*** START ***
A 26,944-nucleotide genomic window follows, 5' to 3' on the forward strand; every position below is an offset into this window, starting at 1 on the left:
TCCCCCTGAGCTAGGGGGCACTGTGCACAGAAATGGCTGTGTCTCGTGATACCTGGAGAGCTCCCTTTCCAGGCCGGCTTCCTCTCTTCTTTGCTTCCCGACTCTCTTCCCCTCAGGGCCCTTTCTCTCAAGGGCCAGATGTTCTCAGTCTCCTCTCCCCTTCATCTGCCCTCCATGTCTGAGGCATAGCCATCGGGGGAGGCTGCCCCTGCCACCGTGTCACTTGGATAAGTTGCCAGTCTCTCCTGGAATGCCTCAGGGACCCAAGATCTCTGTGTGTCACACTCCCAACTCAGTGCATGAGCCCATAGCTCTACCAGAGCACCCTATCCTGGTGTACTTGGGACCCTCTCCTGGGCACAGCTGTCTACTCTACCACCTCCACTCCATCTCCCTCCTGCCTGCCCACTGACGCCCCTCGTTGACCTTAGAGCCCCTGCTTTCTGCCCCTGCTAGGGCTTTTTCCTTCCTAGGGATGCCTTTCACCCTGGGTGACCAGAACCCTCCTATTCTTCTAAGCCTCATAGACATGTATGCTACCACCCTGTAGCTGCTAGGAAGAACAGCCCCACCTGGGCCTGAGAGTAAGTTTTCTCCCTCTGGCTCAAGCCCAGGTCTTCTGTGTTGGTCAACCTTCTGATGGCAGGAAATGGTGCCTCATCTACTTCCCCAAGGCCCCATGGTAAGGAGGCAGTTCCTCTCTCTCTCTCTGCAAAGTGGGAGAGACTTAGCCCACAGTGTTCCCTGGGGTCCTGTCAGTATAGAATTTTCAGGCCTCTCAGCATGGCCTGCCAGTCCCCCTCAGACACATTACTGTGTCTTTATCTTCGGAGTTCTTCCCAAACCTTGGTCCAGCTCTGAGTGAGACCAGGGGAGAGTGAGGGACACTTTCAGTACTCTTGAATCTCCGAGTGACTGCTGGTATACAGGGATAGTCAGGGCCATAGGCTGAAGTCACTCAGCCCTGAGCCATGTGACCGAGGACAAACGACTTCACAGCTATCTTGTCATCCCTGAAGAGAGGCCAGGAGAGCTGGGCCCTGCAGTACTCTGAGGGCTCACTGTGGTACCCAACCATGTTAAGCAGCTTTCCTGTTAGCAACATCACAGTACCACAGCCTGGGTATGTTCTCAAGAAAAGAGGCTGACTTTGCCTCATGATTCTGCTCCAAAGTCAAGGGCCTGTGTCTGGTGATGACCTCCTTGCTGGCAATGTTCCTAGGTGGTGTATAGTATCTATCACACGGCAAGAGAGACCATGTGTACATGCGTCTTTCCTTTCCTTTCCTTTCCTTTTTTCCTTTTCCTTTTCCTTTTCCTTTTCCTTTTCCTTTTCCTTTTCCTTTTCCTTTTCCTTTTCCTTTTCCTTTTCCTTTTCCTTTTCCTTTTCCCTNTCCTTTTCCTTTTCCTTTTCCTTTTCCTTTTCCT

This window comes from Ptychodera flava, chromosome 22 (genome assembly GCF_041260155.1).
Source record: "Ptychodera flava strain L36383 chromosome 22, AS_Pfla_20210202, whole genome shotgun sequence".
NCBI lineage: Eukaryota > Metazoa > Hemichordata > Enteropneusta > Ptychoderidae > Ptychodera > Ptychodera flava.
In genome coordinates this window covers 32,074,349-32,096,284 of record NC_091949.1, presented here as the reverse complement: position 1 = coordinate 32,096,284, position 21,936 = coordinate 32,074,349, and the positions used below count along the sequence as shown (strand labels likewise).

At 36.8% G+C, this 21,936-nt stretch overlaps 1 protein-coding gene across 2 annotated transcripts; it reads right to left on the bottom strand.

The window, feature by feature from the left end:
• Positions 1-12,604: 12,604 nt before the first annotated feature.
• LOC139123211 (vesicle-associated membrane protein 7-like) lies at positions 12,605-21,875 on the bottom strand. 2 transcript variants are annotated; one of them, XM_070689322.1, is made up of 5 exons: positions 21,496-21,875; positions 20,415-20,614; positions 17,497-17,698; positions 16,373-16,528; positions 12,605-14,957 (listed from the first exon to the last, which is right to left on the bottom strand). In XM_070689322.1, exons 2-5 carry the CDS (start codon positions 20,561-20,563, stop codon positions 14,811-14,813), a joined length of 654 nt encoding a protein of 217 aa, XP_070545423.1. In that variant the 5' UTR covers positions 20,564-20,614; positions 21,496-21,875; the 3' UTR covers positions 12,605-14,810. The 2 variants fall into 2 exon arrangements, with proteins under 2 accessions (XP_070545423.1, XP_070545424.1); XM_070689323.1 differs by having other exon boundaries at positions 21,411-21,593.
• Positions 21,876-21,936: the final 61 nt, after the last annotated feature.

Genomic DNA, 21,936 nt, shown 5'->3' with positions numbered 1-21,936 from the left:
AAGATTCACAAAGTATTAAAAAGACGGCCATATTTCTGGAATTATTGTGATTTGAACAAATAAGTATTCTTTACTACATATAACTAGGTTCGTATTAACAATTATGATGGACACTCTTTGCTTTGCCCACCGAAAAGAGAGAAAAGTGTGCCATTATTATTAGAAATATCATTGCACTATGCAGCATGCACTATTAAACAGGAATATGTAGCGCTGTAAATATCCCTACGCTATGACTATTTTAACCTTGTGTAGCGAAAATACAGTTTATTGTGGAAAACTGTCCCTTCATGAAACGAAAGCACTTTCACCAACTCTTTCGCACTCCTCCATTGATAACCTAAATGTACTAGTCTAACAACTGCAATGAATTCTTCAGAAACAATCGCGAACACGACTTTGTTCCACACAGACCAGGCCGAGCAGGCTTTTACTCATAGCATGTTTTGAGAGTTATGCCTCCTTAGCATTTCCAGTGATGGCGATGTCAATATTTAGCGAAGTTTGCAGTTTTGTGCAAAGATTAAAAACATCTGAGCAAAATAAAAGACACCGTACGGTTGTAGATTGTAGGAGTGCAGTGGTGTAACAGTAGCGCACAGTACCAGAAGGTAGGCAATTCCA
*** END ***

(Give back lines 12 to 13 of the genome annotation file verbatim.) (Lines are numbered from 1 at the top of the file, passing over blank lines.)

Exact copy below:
Genomic DNA, 21,936 nt, shown 5'->3' with positions numbered 1-21,936 from the left:
AAGATTCACAAAGTATTAAAAAGACGGCCATATTTCTGGAATTATTGTGATTTGAACAAATAAGTATTCTTTACTACATATAACTAGGTTCGTATTAACAATTATGATGGACACTCTTTGCTTTGCCCACCGAAAAGAGAGAAAAGTGTGCCATTATTATTAGAAATATCATTGCACTATGCAGCATGCACTATTAAACAGGAATATGTAGCGCTGTAAATATCCCTACGCTATGACTATTTTAACCTTGTGTAGCGAAAATACAGTTTATTGTGGAAAACTGTCCCTTCATGAAACGAAAGCACTTTCACCAACTCTTTCGCACTCCTCCATTGATAACCTAAATGTACTAGTCTAACAACTGCAATGAATTCTTCAGAAACAATCGCGAACACGACTTTGTTCCACACAGACCAGGCCGAGCAGGCTTTTACTCATAGCATGTTTTGAGAGTTATGCCTCCTTAGCATTTCCAGTGATGGCGATGTCAATATTTAGCGAAGTTTGCAGTTTTGTGCAAAGATTAAAAACATCTGAGCAAAATAAAAGACACCGTACGGTTGTAGATTGTAGGAGTGCAGTGGTGTAACAGTAGCGCACAGTACCAGAAGGTAGGCAATTCCA